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Our Stories

Q&A with Vasuki Paramalingam, organ and tissue donation co-ordinator

Toronto, August 13, 2014

By Heather Brown

Vasuki Paramalingam
Vasuki Paramalingam. (Photo by Yuri Markarov)

Paramalingam, along with the critical care clinicians and operating room staff, has been instrumental in raising St. Michael’s organ donor rates. For 2013-14 the hospital’s conversion rate -- the number of potential donors who actually donate an organ -- was 82 per cent, which means that of the 34 potential donors, 28 went on to become donors. She began her career at St. Michael’s in 2009 as a registered nurse in the Trauma Neurosurgery Intensive Care Unit and has been in her current role for the past two years.


Q. Can you describe your role?

A. My interaction with a family begins when a patient has been legally declared brain dead or there has been a decision to withdraw life-sustaining therapies. I discuss the option of organ donation and help support them through the decision process. Once a decision has been made, I facilitate medical tests required for the donation process and liaise with the physicians, nurses, multidisciplinary teams, anesthetist and operating room staff until the organs have been allocated and the surgical recovery has taken place. Post recovery, I support the families and staff involved in the care. The other part of my role involves educating our clinicians about the organ donation process at St. Michael’s, working with them to implement best practices.

Q. What is a typical day like for you?

A. Each day is different for me. A lot depends on whether I’m involved with a family. I usually start my day on a conference call with the other organ and tissue donation co-ordinators across the province to review the potential cases at our sites. I spend time in the intensive care units meeting with the charge nurse, reviewing charts, providing orientation to new unit staff around St. Michael’s organ donor process and staying on top of other administrative work I have. If a case comes up, all of this is pushed to the side and it becomes my priority.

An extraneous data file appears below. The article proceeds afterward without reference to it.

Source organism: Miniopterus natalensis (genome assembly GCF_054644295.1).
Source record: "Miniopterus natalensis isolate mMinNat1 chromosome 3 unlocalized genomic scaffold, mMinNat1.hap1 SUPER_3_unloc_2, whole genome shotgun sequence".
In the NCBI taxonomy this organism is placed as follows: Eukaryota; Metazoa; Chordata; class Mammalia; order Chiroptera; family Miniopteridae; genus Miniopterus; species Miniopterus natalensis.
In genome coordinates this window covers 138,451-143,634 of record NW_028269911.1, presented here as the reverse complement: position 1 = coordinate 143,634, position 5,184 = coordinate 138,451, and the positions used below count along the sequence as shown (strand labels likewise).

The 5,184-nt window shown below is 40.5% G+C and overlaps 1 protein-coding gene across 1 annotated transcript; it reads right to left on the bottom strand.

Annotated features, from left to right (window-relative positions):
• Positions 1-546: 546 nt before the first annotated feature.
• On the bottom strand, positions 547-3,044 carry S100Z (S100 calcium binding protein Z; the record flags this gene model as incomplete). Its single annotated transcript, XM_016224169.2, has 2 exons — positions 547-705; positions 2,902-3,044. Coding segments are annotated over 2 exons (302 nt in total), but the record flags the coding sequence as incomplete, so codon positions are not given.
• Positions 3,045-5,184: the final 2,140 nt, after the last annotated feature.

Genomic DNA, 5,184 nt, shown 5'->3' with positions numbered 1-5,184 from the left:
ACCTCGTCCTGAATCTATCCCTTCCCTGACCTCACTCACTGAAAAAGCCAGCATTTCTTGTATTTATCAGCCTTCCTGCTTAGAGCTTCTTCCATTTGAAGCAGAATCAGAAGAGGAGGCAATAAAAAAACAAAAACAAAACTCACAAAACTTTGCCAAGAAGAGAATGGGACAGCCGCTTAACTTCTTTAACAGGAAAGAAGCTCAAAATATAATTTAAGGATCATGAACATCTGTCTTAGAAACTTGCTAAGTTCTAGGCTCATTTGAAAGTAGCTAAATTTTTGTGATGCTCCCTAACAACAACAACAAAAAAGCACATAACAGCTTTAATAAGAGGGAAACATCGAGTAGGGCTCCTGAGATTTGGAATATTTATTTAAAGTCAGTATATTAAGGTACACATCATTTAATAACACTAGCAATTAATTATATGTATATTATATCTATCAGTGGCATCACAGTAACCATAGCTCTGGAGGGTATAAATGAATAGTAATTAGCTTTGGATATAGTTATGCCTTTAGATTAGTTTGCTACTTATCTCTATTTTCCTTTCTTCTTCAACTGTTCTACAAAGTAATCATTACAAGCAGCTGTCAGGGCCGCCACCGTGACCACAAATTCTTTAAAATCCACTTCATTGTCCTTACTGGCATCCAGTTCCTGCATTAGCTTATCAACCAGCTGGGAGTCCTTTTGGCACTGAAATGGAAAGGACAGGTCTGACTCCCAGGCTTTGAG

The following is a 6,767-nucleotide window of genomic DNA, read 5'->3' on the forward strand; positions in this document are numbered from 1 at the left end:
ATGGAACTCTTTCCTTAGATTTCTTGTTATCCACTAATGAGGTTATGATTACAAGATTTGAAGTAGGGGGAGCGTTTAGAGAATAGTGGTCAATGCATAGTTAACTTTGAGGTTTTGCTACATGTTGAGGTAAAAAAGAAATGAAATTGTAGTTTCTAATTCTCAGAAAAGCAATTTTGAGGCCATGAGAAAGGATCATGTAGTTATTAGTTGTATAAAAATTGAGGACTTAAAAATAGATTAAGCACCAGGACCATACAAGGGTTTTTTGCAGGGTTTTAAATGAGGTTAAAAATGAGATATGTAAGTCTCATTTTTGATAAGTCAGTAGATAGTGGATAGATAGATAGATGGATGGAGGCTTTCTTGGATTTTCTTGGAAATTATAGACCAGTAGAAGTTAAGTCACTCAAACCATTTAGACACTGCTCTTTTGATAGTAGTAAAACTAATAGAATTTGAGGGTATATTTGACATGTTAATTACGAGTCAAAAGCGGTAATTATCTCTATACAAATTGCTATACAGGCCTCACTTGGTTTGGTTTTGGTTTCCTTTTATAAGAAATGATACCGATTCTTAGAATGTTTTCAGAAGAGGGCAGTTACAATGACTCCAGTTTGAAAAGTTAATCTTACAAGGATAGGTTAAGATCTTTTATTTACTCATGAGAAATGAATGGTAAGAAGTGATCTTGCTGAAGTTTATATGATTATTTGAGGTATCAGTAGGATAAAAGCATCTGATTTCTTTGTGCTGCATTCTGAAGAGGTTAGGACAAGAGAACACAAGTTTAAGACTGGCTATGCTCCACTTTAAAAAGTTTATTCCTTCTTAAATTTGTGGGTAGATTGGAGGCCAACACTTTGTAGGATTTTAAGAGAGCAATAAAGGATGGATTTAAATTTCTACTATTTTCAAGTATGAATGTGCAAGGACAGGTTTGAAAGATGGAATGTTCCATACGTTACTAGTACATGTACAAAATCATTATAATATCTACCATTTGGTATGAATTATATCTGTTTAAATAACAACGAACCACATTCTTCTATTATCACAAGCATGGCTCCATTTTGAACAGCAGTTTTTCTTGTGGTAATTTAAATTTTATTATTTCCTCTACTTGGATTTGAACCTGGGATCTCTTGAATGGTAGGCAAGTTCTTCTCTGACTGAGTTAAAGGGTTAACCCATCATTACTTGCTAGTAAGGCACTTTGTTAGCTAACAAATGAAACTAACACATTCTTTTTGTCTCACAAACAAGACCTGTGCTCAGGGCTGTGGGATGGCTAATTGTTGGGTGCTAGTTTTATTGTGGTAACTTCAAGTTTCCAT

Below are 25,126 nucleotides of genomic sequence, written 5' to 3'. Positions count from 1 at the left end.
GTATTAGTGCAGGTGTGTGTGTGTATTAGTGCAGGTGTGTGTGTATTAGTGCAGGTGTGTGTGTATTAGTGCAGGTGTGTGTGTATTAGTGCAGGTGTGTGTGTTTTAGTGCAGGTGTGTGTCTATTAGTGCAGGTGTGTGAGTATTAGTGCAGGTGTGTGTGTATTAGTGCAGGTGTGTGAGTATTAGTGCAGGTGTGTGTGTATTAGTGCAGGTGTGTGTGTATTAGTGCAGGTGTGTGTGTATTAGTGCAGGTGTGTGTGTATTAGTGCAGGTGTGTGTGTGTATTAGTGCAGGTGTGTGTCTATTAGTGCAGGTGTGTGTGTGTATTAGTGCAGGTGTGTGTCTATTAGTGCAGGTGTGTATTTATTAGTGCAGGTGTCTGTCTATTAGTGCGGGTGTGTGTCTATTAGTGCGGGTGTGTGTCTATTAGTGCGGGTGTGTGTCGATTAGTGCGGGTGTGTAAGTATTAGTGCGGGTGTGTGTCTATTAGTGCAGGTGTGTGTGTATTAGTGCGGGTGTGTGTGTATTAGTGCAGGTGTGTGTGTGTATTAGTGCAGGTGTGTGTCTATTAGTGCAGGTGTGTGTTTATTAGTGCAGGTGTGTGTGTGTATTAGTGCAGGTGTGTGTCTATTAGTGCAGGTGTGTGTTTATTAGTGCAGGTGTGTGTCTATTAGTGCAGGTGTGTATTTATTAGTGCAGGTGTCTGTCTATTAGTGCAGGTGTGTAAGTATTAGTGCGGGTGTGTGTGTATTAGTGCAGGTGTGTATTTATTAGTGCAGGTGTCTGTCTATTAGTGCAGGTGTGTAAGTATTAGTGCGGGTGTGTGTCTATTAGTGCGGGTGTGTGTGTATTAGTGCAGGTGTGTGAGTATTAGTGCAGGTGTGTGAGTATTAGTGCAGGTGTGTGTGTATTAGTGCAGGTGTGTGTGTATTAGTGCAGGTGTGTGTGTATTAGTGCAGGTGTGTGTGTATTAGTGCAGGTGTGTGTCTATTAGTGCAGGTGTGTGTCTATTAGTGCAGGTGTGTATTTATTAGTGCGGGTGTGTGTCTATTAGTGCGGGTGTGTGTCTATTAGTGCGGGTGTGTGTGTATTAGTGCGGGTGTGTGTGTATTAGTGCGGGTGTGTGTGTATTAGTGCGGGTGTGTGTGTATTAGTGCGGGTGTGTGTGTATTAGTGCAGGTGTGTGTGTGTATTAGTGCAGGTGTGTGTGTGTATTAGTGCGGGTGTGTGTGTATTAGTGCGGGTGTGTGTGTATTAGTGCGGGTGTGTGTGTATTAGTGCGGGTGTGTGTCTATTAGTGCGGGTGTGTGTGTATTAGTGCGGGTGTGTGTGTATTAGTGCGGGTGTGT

Q. On average how many families do you speak to about organ donation in a week?

A. It really depends on what the week is like. Typically it tends to be one or two per week.

Q. Are there themes or major questions that every family has?

A. Yes, I often get asked:

  • Can my loved one have an autopsy and still be a donor?
  • Can they still have an open casket following organ recovery?
  • Will my religion or culture let me be a donor?

The answer is yes to these questions.

Q. What is the main message you try to share when you speak to the families?

A. This is an opportunity to honour their loved one and a positive way to give something back in the face of a tragic event.

Q. How does it feel when you hear that a family is going to donate their loved ones organs?

A. It’s great. I meet some of the nicest people at the worst time in their lives. People have been very receptive to having me as part of the care team. I don’t begin to assume that I know what they are going through, but being there with them as they make this decision is an honour.

Q. Is there one case that sticks out in your mind, if so why?

A. Each case is unique and special, but there is one that sticks out for me. The reason I remember it so well is because of the difference our entire team at St. Michael’s made for the family that day. I can’t go into specifics of the case but what I can say is that although I’m the co-ordinator and the one the family develops the rapport with about the donation process, it take much more than just me to make the process work. On this day our entire team worked well to turn a tragic situation into a positive event for a grieving family.

Q. What is most rewarding about your job?

A. Being part of something that makes a difference in other people's lives. Whether it’s supporting them in their time of tragedy or thinking about the person that gets a second chance at life, I feel fortunate to hold the role I do. I also feel supported by the leadership team at the hospital, especially Sonya Canzian, Dr. Andrew Baker and Dr. Jeff Zaltzman who are an integral part of this program.

Q. If you could dispel one myth about organ donation what would it be?

A. There are a few myths that keep people from becoming an organ donor. One is that they believe physicians won’t work as hard to save their lives if they have registered their consent for organ and tissue donation. As a clinician, our primary concern is always to save a life. Only when a life cannot be saved is the opportunity for organ and tissue donation introduced. Another misunderstanding is that if you signed one of the old paper donor cards it means you are registered. To register you need to enter your consent into the Ministry of Health and Long-Term Care database and you can do that online at, or in person at a Service Ontario centre by completing a Gift of Life consent form and mailing it in.

Q. What do you do to unwind at the end of the day?

A. If I am not on call, I turn my Blackberry off and relax at home.

About St. Michael's Hospital

St. Michael’s Hospital provides compassionate care to all who enter its doors. The hospital also provides outstanding medical education to future health care professionals in 27 academic disciplines. Critical care and trauma, heart disease, neurosurgery, diabetes, cancer care, care of the homeless and global health are among the hospital’s recognized areas of expertise. Through the Keenan Research Centre and the Li Ka Shing International Healthcare Education Centre, which make up the Li Ka Shing Knowledge Institute, research and education at St. Michael's Hospital are recognized and make an impact around the world. Founded in 1892, the hospital is fully affiliated with the University of Toronto.

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